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dc.contributor.advisorZavisca, Jane R.en_US
dc.contributor.advisorStryker, Robinen_US
dc.contributor.authorGordon, Karen Elizabeth*
dc.creatorGordon, Karen Elizabethen_US
dc.date.accessioned2014-05-13T17:34:59Z
dc.date.available2014-05-13T17:34:59Z
dc.date.issued2014
dc.identifier.urihttp://hdl.handle.net/10150/316772
dc.description.abstractUsing data from the Arizona public sex offender registry (SOR) and interview data from 30 registered sex offenders (RSOs), two probation officers, and one homeless shelter worker, this study addresses RSO housing experiences by placing RSOs at the center of the analysis. First, using a framework of social disorganization, I find RSOs are moderately segregated according to the index of dissimilarity, and tend to reside in areas characterized by lower than average median income and higher than average housing vacancies. The presence of RSOs is another indicator of social disorganization for these neighborhoods. Second, I identify issues faced by RSOs as they search for housing and the strategies they use to obtain housing. Commonly used strategies are being upfront and honest, using the assistance of friends and family members, and finding housing through private owners. Third, I assess the extent to which the RSO label operates to deter interactions or serves as the basis of harassment. Findings indicate that the RSO label can limit interactions between RSOs and others living near them. It also motivates avoidance particularly among those living in areas of low and moderate social disorganization. Many RSOs or their co-habitants have also experienced harassment due to the RSO label. These findings are problematic in terms of RSO reintegration. Lastly, I explore RSO assessments of the SOR. Many RSOs indicate concern over whether the SOR makes all RSOs appear the same. I offer a social process model in which I consider the process of labeling, stereotyping, and discrimination along with the potential for those who are stigmatized to seek out a basis to stigmatize others or distance themselves from others they perceive of as worthy of separation. I conclude by offering policy implications that are focused on the needs of communities and RSO reintegration issues.
dc.language.isoen_USen
dc.publisherThe University of Arizona.en_US
dc.rightsCopyright © is held by the author. Digital access to this material is made possible by the University Libraries, University of Arizona. Further transmission, reproduction or presentation (such as public display or performance) of protected items is prohibited except with permission of the author.en_US
dc.subjectidentityen_US
dc.subjectregistered sex offendersen_US
dc.subjectsocial controlen_US
dc.subjectsocial disorganizationen_US
dc.subjectstigmaen_US
dc.subjectSociologyen_US
dc.subjecthousingen_US
dc.titleRegistered Sex Offenders: Social Disorganization and Lived Experiencesen_US
dc.typetexten
dc.typeElectronic Dissertationen
thesis.degree.grantorUniversity of Arizonaen_US
thesis.degree.leveldoctoralen_US
dc.contributor.committeememberZavisca, Jane R.en_US
dc.contributor.committeememberStryker, Robinen_US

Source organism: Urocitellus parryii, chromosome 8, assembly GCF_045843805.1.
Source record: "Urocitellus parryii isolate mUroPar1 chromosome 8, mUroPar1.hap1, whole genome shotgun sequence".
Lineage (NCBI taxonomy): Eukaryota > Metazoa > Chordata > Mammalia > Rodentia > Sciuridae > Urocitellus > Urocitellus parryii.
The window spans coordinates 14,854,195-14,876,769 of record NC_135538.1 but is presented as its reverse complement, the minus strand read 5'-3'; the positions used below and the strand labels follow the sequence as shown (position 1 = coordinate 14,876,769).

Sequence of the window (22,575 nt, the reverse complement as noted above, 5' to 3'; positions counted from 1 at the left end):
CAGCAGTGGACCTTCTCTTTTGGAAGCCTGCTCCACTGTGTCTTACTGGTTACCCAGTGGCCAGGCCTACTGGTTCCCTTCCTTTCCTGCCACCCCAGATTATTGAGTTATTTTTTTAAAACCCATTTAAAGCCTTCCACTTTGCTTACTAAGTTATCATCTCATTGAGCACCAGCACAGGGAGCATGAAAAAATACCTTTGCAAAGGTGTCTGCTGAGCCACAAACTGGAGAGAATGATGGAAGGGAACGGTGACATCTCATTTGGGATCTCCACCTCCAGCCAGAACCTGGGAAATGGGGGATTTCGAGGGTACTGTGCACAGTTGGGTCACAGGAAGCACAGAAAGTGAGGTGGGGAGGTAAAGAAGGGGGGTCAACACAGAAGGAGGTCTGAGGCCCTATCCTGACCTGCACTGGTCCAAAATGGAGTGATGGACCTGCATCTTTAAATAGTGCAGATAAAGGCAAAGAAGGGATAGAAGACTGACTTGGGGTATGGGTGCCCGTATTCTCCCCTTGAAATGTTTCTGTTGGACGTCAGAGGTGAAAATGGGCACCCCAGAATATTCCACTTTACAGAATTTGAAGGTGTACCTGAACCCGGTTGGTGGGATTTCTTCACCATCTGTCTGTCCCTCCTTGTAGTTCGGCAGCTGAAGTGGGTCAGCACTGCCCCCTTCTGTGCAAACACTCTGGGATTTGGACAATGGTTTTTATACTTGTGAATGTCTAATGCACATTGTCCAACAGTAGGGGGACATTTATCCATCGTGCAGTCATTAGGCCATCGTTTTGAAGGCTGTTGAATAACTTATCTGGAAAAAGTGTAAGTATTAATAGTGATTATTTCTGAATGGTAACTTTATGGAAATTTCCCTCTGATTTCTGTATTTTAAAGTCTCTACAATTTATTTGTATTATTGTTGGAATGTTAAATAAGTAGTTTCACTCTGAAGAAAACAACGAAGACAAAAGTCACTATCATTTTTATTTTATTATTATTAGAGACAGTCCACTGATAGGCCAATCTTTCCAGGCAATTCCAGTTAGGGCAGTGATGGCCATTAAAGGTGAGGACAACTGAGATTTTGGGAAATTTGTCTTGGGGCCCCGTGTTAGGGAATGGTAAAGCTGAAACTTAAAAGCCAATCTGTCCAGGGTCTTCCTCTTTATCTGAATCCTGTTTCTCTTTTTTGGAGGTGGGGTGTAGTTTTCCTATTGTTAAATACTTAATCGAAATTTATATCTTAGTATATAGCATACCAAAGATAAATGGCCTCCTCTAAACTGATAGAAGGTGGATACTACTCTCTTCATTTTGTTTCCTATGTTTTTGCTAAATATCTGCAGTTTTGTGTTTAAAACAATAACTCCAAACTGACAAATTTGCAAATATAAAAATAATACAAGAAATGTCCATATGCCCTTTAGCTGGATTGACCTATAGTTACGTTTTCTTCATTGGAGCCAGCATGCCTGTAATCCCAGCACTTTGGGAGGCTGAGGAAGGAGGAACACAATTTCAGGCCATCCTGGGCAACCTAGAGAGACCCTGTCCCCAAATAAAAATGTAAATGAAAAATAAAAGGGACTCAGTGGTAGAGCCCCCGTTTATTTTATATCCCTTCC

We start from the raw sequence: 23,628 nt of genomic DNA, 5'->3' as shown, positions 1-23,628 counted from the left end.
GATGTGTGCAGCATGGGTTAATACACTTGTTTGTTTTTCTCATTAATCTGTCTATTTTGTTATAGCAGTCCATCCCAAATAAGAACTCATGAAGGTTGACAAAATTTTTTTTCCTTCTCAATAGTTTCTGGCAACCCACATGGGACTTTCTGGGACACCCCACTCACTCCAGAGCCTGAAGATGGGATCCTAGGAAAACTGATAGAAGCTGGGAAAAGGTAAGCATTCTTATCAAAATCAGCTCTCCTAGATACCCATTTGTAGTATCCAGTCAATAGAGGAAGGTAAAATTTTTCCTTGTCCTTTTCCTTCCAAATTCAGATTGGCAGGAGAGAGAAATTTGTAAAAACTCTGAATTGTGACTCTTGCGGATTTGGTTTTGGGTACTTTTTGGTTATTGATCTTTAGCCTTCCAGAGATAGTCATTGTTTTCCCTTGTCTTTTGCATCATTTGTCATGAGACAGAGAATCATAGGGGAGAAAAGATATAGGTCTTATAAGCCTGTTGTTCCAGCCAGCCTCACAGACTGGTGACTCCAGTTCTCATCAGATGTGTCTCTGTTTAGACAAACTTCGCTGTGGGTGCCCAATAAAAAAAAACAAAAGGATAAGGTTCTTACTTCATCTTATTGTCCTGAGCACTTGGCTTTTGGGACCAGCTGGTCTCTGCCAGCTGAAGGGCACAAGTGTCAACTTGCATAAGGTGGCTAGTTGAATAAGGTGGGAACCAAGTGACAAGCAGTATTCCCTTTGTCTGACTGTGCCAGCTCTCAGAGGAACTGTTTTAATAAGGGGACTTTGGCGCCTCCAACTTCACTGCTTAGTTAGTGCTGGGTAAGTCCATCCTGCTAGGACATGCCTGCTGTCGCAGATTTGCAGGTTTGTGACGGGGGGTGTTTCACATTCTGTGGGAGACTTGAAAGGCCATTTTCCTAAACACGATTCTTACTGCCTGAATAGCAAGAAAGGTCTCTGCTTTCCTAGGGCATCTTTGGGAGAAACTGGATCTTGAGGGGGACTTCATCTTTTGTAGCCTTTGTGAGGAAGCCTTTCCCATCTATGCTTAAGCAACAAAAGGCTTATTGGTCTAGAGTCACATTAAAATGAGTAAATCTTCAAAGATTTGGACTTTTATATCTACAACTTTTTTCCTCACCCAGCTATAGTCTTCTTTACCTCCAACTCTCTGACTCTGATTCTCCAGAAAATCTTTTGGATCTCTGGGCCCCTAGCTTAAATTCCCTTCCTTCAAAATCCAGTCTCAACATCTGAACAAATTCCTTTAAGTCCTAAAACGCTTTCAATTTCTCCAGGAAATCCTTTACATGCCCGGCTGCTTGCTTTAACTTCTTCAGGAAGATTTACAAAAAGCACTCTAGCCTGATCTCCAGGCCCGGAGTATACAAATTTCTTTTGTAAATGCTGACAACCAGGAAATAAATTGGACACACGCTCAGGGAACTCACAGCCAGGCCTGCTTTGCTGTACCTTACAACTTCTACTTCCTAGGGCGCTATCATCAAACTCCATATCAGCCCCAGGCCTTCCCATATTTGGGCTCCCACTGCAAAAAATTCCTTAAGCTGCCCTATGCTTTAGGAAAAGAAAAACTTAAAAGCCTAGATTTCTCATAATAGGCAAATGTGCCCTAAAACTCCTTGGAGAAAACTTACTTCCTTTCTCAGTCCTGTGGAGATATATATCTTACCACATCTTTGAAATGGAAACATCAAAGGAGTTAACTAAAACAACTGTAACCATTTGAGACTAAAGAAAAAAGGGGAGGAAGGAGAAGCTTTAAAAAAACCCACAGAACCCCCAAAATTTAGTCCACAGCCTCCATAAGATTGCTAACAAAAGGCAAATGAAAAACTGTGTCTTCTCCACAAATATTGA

dc.contributor.committeememberFernandez, Celestinoen_US
thesis.degree.disciplineGraduate Collegeen_US
thesis.degree.disciplineSociologyen_US
thesis.degree.namePh.D.en_US
refterms.dateFOA2018-08-30T18:26:59Z
html.description.abstractUsing data from the Arizona public sex offender registry (SOR) and interview data from 30 registered sex offenders (RSOs), two probation officers, and one homeless shelter worker, this study addresses RSO housing experiences by placing RSOs at the center of the analysis. First, using a framework of social disorganization, I find RSOs are moderately segregated according to the index of dissimilarity, and tend to reside in areas characterized by lower than average median income and higher than average housing vacancies. The presence of RSOs is another indicator of social disorganization for these neighborhoods. Second, I identify issues faced by RSOs as they search for housing and the strategies they use to obtain housing. Commonly used strategies are being upfront and honest, using the assistance of friends and family members, and finding housing through private owners. Third, I assess the extent to which the RSO label operates to deter interactions or serves as the basis of harassment. Findings indicate that the RSO label can limit interactions between RSOs and others living near them. It also motivates avoidance particularly among those living in areas of low and moderate social disorganization. Many RSOs or their co-habitants have also experienced harassment due to the RSO label. These findings are problematic in terms of RSO reintegration. Lastly, I explore RSO assessments of the SOR. Many RSOs indicate concern over whether the SOR makes all RSOs appear the same. I offer a social process model in which I consider the process of labeling, stereotyping, and discrimination along with the potential for those who are stigmatized to seek out a basis to stigmatize others or distance themselves from others they perceive of as worthy of separation. I conclude by offering policy implications that are focused on the needs of communities and RSO reintegration issues.


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